Calabrese 1924: The Soft Touch

The original values of Calabrese 1924's founder have been passed down through the family-owned company, resulting in neckties, scarves and pocket squares of a luxuriously old-world quality.
Calabrese 1924: The Soft Touch
As the sun rose to greet each day, as a high master of the esteemed philosophy that merges the sartorial arts with a certain sensitivity to detail known in Italy as La Bella Figura, Don Eugenio Calabrese would first select his necktie. Because he understood, as Proust so perfectly expressed, that “style is the revelation of the particular universe which each of us sees and is not seen by others." And for Calabrese his necktie was more than a supercilious ornament. It was his banner rallying all to his cause: to dispel banality and give over to a world of warmth, a civility and an elegance that was the outward expression of his inner spirit. Says the fourth generation of Calabrese 1924 tiemakers, Annalisa Calabrese, “Selecting his tie was not easy considering he had a collection of over three hundred.” Indeed for Calabrese he could select a “tie of the day” with no fear of repetition until the Earth had completed a full orbit around the Sun. And so infectious was his chivalry and buoyant optimism, so impeccable was his style, that soon innumerable Neapolitans began to seek out Calabrese’s advice in all things sartorial, eventually prompting the aristocrat to create his own atelier de cravat. Calabrese 1924, named for the year of its birth, was soon renowned for its extraordinary creativity in pattern and colour, an ability that Annalisa Calabrese is an unrivaled master in today. Look through any selection of Calabrese 1924’s neckties, pocket squares or scarves, made by hand in the near one-century-old family atelier, and you’ll be enchanted by the playful pointillism of intricate patterns and the charming harmony of unlikely, yet perfectly harmonious, hues.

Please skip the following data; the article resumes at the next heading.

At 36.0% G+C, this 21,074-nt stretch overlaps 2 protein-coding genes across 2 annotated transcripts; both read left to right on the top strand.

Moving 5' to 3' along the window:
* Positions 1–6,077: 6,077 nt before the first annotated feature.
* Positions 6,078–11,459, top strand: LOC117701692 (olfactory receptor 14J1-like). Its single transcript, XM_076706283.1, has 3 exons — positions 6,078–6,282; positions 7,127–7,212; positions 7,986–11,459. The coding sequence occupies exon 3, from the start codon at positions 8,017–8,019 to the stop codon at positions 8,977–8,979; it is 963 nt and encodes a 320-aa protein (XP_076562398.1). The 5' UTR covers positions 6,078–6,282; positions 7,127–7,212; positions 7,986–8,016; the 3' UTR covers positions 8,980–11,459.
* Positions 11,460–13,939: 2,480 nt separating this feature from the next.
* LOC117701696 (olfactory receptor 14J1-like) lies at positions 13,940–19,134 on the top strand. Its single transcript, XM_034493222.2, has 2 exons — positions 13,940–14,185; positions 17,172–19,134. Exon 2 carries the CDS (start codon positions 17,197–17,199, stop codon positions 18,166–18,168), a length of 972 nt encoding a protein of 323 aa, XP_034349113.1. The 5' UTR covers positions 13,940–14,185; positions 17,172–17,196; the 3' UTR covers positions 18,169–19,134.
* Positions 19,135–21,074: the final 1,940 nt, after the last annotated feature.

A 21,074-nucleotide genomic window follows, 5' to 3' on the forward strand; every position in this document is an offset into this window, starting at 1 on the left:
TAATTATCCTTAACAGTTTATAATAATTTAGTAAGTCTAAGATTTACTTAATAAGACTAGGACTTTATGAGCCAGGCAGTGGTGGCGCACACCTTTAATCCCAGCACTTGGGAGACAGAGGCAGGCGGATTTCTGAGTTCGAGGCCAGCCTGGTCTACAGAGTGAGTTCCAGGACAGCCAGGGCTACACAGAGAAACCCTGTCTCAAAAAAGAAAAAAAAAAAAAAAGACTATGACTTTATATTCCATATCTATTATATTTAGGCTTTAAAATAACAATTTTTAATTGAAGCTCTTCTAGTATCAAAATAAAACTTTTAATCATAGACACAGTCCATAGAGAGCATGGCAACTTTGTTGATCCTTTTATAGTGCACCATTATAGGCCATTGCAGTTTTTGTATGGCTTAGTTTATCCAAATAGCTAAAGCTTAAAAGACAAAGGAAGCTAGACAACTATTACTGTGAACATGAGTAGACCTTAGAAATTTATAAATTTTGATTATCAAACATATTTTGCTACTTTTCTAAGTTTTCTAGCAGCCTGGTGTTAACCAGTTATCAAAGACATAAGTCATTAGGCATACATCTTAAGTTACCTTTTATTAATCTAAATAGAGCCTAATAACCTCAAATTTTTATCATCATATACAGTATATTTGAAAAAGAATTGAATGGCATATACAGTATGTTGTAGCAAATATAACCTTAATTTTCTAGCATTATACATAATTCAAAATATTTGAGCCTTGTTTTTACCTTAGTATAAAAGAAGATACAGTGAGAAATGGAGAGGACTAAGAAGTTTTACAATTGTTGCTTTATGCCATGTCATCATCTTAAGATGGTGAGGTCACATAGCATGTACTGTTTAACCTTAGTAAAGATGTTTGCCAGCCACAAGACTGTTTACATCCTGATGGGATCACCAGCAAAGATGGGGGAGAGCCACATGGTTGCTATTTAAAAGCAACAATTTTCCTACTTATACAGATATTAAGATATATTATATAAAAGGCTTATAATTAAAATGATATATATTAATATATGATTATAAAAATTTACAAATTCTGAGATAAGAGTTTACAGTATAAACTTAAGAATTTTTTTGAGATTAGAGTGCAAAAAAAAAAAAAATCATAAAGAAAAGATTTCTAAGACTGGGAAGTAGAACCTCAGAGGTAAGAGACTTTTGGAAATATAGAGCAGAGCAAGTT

annalisa calabrese
Annalisa Calabrese. Photo by Stéphane Butticé.
Cutting the fine fabric used for Calabrese 1924's ties. Photo by Stéphane Butticé.
Each Calabrese 1924 tie is made entirely by hand. Photo by Stéphane Butticé.
Marking out the pattern of a tie. Photo by Stéphane Butticé.
Calabrese 1924 is renowned for its decorative fabrics. Photo by Stéphane Butticé.
“Ah,” exudes Calabrese, “The eyes are just the beginning of the experience.” The real magic is putting on a Calabrese tie or staging a Calabrese pocket square and you’ll find that it instantly springs to life, as if charged with anima, some inner spirit. She adds, “In our culture the necktie should be like a foulard, very soft lining and a light feel unrivaled by any other. This is the Neapolitan way.” What the ever-humble Calabrese doesn’t say is that her family is largely responsible for the reputation of Neapolitan neckties being “as light as the winds over Vesuvius.” Says Calabrese, “A tie has to be light. It should cascade from the collar, not hang lifelessly. We worked a lot on the interlining of our ties. We used two different types of fabric with the objective to be thin so that the ties can be knotted elegantly and effortlessly, yet at the same time they add to the natural spring and life of the fabric.” Calabrese has also garnered a much-deserved reputation for unrivaled comfort with her beautiful linen scarves, which at lesser brands can be stiff and abrasive, feeling smooth to the touch. She explains, “Men don’t compromise in terms of comfort. And so everything we make we will touch the fabric, the seams, the inner surfaces as well as the outer to make sure they are as comfortable as your favourite blanket.” In particular Calabrese’s charming swimming trunks, featuring imaginative tropical motifs and seductively sensual colourways that would make Gaugin and the Fauvists green with envy, are quick-dry yet rendered in fabrics so light and soft, they feel like you’ve already owned them for a decade. This is Annalisa Calabrese’s ability to unite the creativity established by her ancestor with such impressive comfort that each object is destined to become not only an heirloom quality garment, but one of your favourite sartorial companions.
Calabrese 1924's signature ties before finishing. Photo by Stéphane Butticé.
Gaetano Calabrese. Photo by Stéphane Butticé.
Calabrese 1924's pocket squares. Photo by Stéphane Butticé.